How to Write a Press Release

A successful press release can lead to articles and drive new business and prospects to your company. Keep track of your new leads with a simple CRM and sales tracking tool like Base.

Public relations is a good component of any marketing plan. But what exactly does that entail? While you’ll get different answers from PR folks, essentially PR includes press releases published online, as well as media mentions of your brand. Today we’ll talk about writing press releases.

Step 1: What’s Your News?

Before writing your release, you will, of course, need news! This could be any number of topics (but does not include self-promotion).

For example:

  • New product launch
  • Company launch
  • Won an award
  • Secured a (significant) client
  • Participating in community event
  • Donation to charity

I’m not sure why people have trouble coming up with topics. As long as your company is active, there’s always something to write about.

Go back to grade school for this next task:

  • Who does your news cover?
  • What happened?
  • When does/did it occur?
  • Where does/did it occur?
  • Why do readers care?

Step 2: Fit the Format

Press releases have a pretty specific format (visit PRWeb to see samples), and once you get used to it, you’ll find it easy to plug in your information.

In the first paragraph, you want all the who, what, when, where and why information. Assume readers don’t read beyond the first paragraph; you need everything they care about at the start.

The subsequent 2-4 paragraphs will support the basics. Include details on the event, and what people can expect from the news.

Quotes are a must: they enhance the story and give it a human element. Find someone involved in the news (maybe that’s the CEO or maybe it’s a client) and get a short quote that adds some dimension to the release.

Note: saying “We’re really excited about this” is not the kind of quote you’re looking for!

Step 3: Round Out the Release

Include an About X Company section at the end of the release. Here you’ll give a brief summary about your company, what’s probably on your About Us page on your website, as well as a link to your site.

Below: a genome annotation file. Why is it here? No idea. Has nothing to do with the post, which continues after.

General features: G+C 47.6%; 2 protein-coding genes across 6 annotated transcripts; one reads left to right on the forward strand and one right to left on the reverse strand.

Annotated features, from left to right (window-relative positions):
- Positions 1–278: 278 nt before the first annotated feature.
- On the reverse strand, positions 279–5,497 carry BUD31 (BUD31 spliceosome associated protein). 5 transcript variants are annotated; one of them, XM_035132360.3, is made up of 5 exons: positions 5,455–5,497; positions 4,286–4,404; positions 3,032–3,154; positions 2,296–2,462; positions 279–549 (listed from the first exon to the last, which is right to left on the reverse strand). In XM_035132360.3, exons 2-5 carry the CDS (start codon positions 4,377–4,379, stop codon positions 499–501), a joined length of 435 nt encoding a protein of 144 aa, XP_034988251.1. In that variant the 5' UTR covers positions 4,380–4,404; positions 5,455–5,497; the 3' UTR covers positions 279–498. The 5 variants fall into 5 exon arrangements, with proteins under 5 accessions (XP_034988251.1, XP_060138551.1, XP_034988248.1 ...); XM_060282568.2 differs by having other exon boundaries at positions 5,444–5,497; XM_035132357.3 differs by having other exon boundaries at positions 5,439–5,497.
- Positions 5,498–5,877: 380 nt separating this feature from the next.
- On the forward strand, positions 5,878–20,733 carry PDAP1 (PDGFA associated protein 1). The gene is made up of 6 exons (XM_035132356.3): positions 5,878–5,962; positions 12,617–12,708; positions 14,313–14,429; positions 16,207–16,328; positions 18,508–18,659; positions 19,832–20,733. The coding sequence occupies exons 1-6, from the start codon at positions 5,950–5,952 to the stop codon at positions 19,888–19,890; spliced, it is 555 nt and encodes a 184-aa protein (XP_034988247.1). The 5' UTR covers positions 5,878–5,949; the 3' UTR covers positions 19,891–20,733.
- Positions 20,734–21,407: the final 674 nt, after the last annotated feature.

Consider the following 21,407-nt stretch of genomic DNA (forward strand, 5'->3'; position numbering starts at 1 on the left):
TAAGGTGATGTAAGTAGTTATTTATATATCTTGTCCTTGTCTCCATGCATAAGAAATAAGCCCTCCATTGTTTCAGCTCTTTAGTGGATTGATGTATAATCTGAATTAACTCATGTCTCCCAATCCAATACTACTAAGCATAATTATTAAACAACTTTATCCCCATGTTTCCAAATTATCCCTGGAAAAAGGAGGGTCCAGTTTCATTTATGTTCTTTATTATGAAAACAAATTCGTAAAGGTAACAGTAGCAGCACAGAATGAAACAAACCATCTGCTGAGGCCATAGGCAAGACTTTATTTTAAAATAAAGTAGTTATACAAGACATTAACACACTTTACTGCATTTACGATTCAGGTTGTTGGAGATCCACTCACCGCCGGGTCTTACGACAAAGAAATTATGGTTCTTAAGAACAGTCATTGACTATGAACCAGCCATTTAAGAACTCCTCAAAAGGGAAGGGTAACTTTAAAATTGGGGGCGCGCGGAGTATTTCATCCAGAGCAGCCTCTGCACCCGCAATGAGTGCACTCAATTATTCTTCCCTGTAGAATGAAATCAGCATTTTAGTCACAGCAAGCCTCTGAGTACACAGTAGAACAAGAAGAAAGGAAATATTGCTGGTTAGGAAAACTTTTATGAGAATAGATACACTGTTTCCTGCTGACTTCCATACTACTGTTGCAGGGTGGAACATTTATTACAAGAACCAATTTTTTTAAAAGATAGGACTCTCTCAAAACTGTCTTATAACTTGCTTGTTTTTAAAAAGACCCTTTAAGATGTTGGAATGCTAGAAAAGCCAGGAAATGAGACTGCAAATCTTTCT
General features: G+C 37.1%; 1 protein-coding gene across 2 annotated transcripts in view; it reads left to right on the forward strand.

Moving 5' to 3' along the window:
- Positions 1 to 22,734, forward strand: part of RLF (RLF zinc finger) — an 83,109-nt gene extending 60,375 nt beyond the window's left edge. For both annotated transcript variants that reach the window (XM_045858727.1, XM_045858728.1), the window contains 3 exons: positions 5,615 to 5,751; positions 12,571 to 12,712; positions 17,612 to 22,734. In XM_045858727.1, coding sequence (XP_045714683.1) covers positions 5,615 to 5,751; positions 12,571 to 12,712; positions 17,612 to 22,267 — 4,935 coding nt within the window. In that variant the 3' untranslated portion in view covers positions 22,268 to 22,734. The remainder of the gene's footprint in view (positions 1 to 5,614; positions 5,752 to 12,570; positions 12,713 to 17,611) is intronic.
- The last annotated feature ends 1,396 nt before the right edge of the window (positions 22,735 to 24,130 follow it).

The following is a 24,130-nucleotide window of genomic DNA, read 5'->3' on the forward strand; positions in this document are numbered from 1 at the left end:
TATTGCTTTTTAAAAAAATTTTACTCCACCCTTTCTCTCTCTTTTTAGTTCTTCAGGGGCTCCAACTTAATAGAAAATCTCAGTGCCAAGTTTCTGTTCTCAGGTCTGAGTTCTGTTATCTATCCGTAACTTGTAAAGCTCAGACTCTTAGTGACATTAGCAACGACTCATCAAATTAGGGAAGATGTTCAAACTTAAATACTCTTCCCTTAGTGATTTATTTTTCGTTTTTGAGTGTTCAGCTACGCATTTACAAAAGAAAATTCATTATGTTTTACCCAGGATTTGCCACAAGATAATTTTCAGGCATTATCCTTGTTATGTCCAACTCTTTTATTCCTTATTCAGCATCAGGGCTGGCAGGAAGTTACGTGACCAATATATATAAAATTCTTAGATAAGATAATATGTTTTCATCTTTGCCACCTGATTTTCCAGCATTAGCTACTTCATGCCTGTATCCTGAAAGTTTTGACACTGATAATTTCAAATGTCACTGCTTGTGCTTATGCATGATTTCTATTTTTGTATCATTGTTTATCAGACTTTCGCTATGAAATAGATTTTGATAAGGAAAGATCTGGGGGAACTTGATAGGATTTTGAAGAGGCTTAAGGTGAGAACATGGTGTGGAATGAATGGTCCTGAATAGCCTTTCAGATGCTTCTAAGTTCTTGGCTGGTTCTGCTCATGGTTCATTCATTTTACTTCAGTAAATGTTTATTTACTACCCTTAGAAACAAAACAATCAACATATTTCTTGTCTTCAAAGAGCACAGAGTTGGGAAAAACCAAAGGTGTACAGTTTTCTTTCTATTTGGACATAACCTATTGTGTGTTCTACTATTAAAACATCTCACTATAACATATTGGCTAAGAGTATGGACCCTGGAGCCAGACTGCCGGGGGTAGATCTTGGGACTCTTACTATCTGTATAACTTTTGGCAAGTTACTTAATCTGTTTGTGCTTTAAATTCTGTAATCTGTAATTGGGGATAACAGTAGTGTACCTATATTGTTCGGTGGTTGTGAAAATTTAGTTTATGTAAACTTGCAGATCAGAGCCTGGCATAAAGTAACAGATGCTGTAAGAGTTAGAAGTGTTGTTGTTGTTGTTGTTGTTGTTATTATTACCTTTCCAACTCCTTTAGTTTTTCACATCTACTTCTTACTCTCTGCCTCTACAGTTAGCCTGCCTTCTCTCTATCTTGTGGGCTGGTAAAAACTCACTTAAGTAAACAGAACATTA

Make sure to include contact information. This would be the phone number and email of the person who would have more information about the news. Usually, that’s someone in your public relations or marketing department, but it might be someone else. If you’re not ready to answer questions about the news, find the person who is.

Step 4: Review

Seems common sense, but it’s critical that you review your release for grammatical errors and typos. Make sure the links go where they’re supposed to go, and that you have the right phone number for your contact. Your release won’t have the impact you want it to if the links and contact information is incorrect!

Step 5: Distribute It

I talked before about the two things you can do with a press release, so I won’t go into that again. But my assumption is that you want to distribute the release so journalists and potential customers can find it online.

I always recommend PRWeb for distribution, but there are other options. Once you’re set up with an account, you can purchase press release distribution at different levels, and with different numbers of bells and whistles (I prefer PRWeb’s $199 package because you can include hyperlinks in the release).

Online distribution means that the service you use sends your release to different news and industry sites that subscribe to press release services. Instantly, your release will be live on dozens, if not hundreds, of websites. PRWeb includes some easy analytics that help you know how many people viewed the release, and where it appeared online.

You can also send your press release to journalists in the hopes that they want to write about your company. Save the really juicy news for them and avoid bombarding them with news that probably won’t make a splash with their readers. When pitching a journalist, include a hyperlink to your release within the body of the email, rather than sending an attachment. They’ll appreciate it.

Plan your press release strategy for the next quarter. While you may not know ahead of time what news you’ll have, you can have a few story ideas that will keep you churning out at least a press release a month.

About Susan Payton

Susan Payton is a writer for Growth University and she shares our passion for helping small businesses grow. She is also the President of Egg Marketing & Communications.
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